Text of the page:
October 24, 2020

Volume X, Number 298

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A New Policy by HHS Secretary Alex Azar Will Prevent FDA and Other Health Agencies From Signing Final Rules

The Food and Drug Administration (FDA) is one of 27 agencies and offices within the U.S. Department of Health and Humans Services (HHS).  FDA’s final rules have typically been signed by the FDA Commissioner, or more often a lower appointed officer within the agency.  FDA’s rules have not usually been signed by the HHS Secretary, who is a Cabinet member with the primary role of advising the President on public health-related matters.  The authority of an appointed officer to sign a final rule has been challenged recently in the context of FDA’s “Deeming Rule,” which extended the Agency’s tobacco authority to e-cigarettes.  In 2019, vaping industry plaintiffs unsuccessfully attempted to invalidate the rule by questioning the authority of the FDA official (the Associate Commissioner for Policy) who signed the rule.

In a September 15, 2020 memorandum reported on last week, the current HHS Secretary, Alex Azar, barred the FDA and other health agencies from signing any new rules regarding the nation’s food, medicine, and other products under the HHS umbrella.  The Secretary’s office characterized the new policy as an overdue “housekeeping” matter unrelated to any particular agency or current issue.  Others, however, questioned the impact of this new policy on public trust in the standard scientific and regulatory processes at health agencies, noting the timing of the Secretary’s memorandum close on the heels of controversial COVID-19 guidelines posted over the objection of its own scientist by the Centers for Disease Control and Prevention (CDC), which reversed course this weekend after charges of political interference, and questions about when a new corona virus vaccine will be approved.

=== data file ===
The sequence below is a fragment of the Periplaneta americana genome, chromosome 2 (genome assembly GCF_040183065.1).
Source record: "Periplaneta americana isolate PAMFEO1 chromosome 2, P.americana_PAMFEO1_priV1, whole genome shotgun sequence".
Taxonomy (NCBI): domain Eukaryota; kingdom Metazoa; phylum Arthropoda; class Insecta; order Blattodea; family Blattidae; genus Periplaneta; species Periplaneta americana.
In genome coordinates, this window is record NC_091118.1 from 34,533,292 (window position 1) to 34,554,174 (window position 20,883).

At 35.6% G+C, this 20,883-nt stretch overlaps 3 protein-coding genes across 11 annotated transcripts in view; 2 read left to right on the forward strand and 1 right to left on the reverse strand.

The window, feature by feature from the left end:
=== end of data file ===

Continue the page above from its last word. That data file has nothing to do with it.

Regardless of any other impact, such as possibly creating a new avenue of attack on FDA’s deeming rule, the new requirement that rules be signed by the HHS Secretary certainly presents a new layer of red-tape that could substantially delay the rulemaking process for all FDA regulations.

© 2020 Keller and Heckman LLPNational Law Review, Volume X, Number 265
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Keller and Heckman offers global food and drug services to its clients. Our comprehensive and extensive food and drug practice is one of the largest in the world. We promote, protect, and defend products made by the spectrum of industries regulated by the U.S. Food and Drug Administration (FDA), the European Commission and Member States authorities in the European Union (EU) and similar authorities throughout the world. The products we help get to market include foods, pharmaceuticals, medical devices, veterinary products, dietary supplements, and cosmetics. In addition...

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